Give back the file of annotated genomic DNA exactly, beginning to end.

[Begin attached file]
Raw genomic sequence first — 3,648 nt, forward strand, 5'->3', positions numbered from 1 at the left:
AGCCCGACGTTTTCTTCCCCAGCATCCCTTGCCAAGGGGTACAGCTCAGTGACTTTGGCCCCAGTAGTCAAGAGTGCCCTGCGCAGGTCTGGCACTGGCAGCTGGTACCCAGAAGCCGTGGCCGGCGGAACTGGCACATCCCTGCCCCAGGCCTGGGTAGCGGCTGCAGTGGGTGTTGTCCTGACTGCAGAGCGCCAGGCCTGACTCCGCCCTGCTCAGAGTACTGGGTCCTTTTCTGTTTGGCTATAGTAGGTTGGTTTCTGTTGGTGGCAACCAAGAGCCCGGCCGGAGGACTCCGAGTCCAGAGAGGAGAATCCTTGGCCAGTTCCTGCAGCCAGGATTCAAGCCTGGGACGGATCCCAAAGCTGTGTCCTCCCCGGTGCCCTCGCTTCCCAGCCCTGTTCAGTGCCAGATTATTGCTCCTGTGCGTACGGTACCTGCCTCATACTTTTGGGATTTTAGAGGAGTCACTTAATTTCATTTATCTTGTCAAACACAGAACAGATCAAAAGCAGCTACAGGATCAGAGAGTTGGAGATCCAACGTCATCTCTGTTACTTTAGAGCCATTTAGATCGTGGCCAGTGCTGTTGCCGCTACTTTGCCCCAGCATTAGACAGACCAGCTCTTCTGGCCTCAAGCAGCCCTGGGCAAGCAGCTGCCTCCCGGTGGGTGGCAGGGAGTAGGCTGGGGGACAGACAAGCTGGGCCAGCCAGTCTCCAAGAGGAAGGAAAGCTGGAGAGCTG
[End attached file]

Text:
Raw genomic sequence first — 3,648 nt, forward strand, 5'->3', positions numbered from 1 at the left:
AGCCCGACGTTTTCTTCCCCAGCATCCCTTGCCAAGGGGTACAGCTCAGTGACTTTGGCCCCAGTAGTCAAGAGTGCCCTGCGCAGGTCTGGCACTGGCAGCTGGTACCCAGAAGCCGTGGCCGGCGGAACTGGCACATCCCTGCCCCAGGCCTGGGTAGCGGCTGCAGTGGGTGTTGTCCTGACTGCAGAGCGCCAGGCCTGACTCCGCCCTGCTCAGAGTACTGGGTCCTTTTCTGTTTGGCTATAGTAGGTTGGTTTCTGTTGGTGGCAACCAAGAGCCCGGCCGGAGGACTCCGAGTCCAGAGAGGAGAATCCTTGGCCAGTTCCTGCAGCCAGGATTCAAGCCTGGGACGGATCCCAAAGCTGTGTCCTCCCCGGTGCCCTCGCTTCCCAGCCCTGTTCAGTGCCAGATTATTGCTCCTGTGCGTACGGTACCTGCCTCATACTTTTGGGATTTTAGAGGAGTCACTTAATTTCATTTATCTTGTCAAACACAGAACAGATCAAAAGCAGCTACAGGATCAGAGAGTTGGAGATCCAACGTCATCTCTGTTACTTTAGAGCCATTTAGATCGTGGCCAGTGCTGTTGCCGCTACTTTGCCCCAGCATTAGACAGACCAGCTCTTCTGGCCTCAAGCAGCCCTGGGCAAGCAGCTGCCTCCCGGTGGGTGGCAGGGAGTAGGCTGGGGGACAGACAAGCTGGGCCAGCCAGTCTCCAAGAGGAAGGAAAGCTGGAGAGCTG